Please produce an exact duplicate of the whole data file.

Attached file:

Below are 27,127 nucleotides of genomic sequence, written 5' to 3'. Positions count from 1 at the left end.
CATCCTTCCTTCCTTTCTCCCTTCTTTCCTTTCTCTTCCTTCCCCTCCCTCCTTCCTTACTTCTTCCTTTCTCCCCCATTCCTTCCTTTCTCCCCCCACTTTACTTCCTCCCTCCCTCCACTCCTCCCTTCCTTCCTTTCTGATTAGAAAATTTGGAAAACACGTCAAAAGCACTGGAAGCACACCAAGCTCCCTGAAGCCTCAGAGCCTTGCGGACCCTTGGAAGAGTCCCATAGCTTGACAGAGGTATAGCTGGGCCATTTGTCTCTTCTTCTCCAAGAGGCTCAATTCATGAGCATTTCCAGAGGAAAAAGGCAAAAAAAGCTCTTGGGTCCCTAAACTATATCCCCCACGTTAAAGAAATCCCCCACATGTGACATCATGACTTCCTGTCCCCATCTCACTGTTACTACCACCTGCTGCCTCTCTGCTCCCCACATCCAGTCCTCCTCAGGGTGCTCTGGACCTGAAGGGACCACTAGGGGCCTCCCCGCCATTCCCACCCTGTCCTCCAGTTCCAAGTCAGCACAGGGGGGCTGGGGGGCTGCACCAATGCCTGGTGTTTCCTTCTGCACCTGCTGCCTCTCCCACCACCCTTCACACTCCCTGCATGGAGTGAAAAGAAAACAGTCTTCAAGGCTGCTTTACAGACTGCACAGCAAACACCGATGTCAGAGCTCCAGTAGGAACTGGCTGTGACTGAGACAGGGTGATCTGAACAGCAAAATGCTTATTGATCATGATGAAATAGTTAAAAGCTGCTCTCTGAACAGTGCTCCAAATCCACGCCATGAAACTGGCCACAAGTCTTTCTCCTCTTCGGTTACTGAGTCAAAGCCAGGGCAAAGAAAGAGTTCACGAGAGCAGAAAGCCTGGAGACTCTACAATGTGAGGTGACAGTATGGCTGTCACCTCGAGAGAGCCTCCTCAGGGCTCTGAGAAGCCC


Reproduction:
Below are 27,127 nucleotides of genomic sequence, written 5' to 3'. Positions count from 1 at the left end.
CATCCTTCCTTCCTTTCTCCCTTCTTTCCTTTCTCTTCCTTCCCCTCCCTCCTTCCTTACTTCTTCCTTTCTCCCCCATTCCTTCCTTTCTCCCCCCACTTTACTTCCTCCCTCCCTCCACTCCTCCCTTCCTTCCTTTCTGATTAGAAAATTTGGAAAACACGTCAAAAGCACTGGAAGCACACCAAGCTCCCTGAAGCCTCAGAGCCTTGCGGACCCTTGGAAGAGTCCCATAGCTTGACAGAGGTATAGCTGGGCCATTTGTCTCTTCTTCTCCAAGAGGCTCAATTCATGAGCATTTCCAGAGGAAAAAGGCAAAAAAAGCTCTTGGGTCCCTAAACTATATCCCCCACGTTAAAGAAATCCCCCACATGTGACATCATGACTTCCTGTCCCCATCTCACTGTTACTACCACCTGCTGCCTCTCTGCTCCCCACATCCAGTCCTCCTCAGGGTGCTCTGGACCTGAAGGGACCACTAGGGGCCTCCCCGCCATTCCCACCCTGTCCTCCAGTTCCAAGTCAGCACAGGGGGGCTGGGGGGCTGCACCAATGCCTGGTGTTTCCTTCTGCACCTGCTGCCTCTCCCACCACCCTTCACACTCCCTGCATGGAGTGAAAAGAAAACAGTCTTCAAGGCTGCTTTACAGACTGCACAGCAAACACCGATGTCAGAGCTCCAGTAGGAACTGGCTGTGACTGAGACAGGGTGATCTGAACAGCAAAATGCTTATTGATCATGATGAAATAGTTAAAAGCTGCTCTCTGAACAGTGCTCCAAATCCACGCCATGAAACTGGCCACAAGTCTTTCTCCTCTTCGGTTACTGAGTCAAAGCCAGGGCAAAGAAAGAGTTCACGAGAGCAGAAAGCCTGGAGACTCTACAATGTGAGGTGACAGTATGGCTGTCACCTCGAGAGAGCCTCCTCAGGGCTCTGAGAAGCCC